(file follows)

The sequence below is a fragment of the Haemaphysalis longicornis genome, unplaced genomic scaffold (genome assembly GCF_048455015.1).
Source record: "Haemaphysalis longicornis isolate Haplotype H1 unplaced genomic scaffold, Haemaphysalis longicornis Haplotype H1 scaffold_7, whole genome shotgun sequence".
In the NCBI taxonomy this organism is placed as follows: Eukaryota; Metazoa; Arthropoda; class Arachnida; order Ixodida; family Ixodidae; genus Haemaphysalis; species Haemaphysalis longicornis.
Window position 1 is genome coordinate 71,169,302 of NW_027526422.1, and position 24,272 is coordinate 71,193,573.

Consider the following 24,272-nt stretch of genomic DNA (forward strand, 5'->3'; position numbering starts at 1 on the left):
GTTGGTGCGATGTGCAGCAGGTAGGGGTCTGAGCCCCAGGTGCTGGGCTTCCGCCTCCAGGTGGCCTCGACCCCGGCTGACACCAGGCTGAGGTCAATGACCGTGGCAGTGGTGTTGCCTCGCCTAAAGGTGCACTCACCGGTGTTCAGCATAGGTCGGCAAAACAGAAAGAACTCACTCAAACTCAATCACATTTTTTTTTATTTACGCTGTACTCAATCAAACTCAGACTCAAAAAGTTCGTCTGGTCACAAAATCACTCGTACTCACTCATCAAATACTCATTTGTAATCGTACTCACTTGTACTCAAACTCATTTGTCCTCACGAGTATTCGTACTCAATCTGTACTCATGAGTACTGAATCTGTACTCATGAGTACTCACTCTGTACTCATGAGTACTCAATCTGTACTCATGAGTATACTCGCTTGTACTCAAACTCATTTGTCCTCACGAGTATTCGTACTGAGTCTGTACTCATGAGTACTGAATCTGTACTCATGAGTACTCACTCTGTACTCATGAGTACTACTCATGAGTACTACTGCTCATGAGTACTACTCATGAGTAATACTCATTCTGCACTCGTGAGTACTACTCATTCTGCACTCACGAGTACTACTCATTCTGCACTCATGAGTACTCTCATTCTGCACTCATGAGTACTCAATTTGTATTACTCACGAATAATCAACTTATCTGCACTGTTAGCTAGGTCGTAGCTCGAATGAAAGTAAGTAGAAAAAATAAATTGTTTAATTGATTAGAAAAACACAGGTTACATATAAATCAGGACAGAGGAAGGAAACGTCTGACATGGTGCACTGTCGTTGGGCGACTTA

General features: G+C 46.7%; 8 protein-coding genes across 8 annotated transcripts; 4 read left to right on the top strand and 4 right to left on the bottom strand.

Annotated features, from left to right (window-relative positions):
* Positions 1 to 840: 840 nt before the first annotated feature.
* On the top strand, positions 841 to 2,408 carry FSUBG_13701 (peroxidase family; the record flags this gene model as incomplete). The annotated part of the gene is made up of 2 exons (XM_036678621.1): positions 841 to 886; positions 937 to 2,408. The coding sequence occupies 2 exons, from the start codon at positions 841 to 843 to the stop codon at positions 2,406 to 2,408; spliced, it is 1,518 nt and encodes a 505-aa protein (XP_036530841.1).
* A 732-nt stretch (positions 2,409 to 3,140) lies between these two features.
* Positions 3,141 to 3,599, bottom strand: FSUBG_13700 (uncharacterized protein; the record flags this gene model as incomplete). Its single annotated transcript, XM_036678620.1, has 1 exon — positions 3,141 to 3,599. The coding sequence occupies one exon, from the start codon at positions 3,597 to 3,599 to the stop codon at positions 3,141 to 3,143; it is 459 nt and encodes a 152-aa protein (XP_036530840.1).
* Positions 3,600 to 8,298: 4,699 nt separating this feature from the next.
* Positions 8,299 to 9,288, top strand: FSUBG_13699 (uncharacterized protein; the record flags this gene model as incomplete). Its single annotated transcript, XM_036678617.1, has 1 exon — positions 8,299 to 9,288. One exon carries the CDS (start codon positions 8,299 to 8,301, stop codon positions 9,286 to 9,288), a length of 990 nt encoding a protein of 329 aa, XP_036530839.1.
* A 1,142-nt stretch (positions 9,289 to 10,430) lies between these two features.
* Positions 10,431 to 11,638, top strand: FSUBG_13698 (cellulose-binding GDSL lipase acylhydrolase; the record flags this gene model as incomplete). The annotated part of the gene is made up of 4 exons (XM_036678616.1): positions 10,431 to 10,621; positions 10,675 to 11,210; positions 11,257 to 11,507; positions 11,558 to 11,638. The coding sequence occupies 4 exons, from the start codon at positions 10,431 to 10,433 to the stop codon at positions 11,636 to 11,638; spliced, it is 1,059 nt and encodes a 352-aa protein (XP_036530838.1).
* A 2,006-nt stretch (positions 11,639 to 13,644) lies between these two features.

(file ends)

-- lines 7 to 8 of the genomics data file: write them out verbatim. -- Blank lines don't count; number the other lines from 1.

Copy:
General features: G+C 46.7%; 8 protein-coding genes across 8 annotated transcripts; 4 read left to right on the top strand and 4 right to left on the bottom strand.

Annotated features, from left to right (window-relative positions):